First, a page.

Panel approves ballot measure to put wall at Arizona border
Feb 16, 2006, 07:03 AM PST
A legislative committee endorsed a proposal Wednesday to ask voters to approve the construction of a wall at the Arizona-Mexico border to keep immigrants from entering the state illegally.

If the proposal clears the Legislature and is approved by voters in November, the wall wouldn't stretch the full length of Arizona's 375-mile border with Mexico, but would be built in spots where radar and other sensor technology couldn't stop the flow of illegal immigrants, said Republican Rep. Russell Pearce of Mesa, sponsor of the proposal.

"Whatever it takes," said Pearce, the Legislature's staunchest advocate for reducing illegal immigration.

Arizona, the busiest illegal entry point along the country's southern border, serves as a hub for smugglers who transport illegal workers across the country.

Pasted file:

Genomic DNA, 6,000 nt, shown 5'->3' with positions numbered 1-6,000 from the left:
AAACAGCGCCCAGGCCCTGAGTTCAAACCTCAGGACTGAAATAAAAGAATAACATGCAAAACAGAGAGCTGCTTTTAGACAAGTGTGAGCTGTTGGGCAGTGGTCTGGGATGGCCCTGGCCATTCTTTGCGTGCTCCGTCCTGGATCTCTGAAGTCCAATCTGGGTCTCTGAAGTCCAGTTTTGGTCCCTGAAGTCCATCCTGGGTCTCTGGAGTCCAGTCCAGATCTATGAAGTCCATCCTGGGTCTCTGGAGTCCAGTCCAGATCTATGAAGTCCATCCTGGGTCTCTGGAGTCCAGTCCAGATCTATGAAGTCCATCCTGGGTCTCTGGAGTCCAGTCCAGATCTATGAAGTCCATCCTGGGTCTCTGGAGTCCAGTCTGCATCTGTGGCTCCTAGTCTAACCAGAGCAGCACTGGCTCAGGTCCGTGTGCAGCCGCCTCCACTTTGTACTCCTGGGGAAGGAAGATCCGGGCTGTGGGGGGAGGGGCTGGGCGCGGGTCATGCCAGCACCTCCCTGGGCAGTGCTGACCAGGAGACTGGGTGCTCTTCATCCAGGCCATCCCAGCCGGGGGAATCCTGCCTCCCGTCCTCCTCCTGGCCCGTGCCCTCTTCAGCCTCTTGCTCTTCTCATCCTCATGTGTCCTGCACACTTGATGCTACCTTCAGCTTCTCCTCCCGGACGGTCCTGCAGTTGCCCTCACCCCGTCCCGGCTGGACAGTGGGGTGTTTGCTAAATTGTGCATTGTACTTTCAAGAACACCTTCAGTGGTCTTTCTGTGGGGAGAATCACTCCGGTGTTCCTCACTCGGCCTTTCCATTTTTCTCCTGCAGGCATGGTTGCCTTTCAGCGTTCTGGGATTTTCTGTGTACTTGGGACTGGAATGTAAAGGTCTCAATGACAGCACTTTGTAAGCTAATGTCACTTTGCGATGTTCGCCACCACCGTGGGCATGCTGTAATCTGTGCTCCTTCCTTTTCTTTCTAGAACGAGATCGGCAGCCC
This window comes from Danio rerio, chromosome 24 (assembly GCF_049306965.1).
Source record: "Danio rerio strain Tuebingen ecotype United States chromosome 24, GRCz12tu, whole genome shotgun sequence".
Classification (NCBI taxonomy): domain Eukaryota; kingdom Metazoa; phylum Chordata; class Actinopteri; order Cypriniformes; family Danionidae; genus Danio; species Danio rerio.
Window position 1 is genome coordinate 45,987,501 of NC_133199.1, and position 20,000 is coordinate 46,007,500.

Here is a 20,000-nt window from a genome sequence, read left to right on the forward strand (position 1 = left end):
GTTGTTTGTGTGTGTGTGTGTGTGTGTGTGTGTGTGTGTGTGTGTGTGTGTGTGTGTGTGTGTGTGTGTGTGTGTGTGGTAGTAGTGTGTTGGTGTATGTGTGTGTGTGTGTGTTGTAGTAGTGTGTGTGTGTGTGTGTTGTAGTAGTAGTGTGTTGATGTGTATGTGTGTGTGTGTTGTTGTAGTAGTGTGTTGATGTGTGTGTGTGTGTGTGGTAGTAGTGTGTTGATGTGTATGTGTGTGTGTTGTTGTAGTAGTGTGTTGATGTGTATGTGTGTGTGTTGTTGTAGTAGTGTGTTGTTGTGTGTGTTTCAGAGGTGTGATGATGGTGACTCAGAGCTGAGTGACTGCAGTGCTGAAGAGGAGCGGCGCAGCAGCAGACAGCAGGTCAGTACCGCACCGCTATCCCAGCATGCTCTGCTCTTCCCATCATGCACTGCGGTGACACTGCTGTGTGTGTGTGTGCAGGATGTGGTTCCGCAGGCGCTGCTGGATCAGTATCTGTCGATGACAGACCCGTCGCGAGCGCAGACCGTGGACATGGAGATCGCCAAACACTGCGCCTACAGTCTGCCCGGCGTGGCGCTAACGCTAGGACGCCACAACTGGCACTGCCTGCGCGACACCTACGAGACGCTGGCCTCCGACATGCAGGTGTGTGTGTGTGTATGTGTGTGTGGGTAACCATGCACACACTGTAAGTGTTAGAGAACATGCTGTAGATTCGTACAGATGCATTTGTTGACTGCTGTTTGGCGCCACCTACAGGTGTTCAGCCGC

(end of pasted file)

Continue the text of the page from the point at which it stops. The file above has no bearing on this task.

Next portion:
The bill cleared its first hurdle at the Legislature on Wednesday in a 8-1 vote by a state House Appropriations Committee.

The costs of building the wall are unknown. The project would be funded by an 8 percent tax on electronic money transfers in and out of Arizona. Many illegal immigrants send money earned in the United States back home through financial wiring services.

No opponents spoke out against the proposal (HCR2037) at the committee hearing.

But last week, Sierra Club lobbyist Sandy Bahr said environmentalists oppose the construction of a wall because it would create a barrier for wild animals that normally cross the border.

A border enforcement bill passed by the U.S. House in December includes the building of a fence along parts of the U.S.-Mexico border.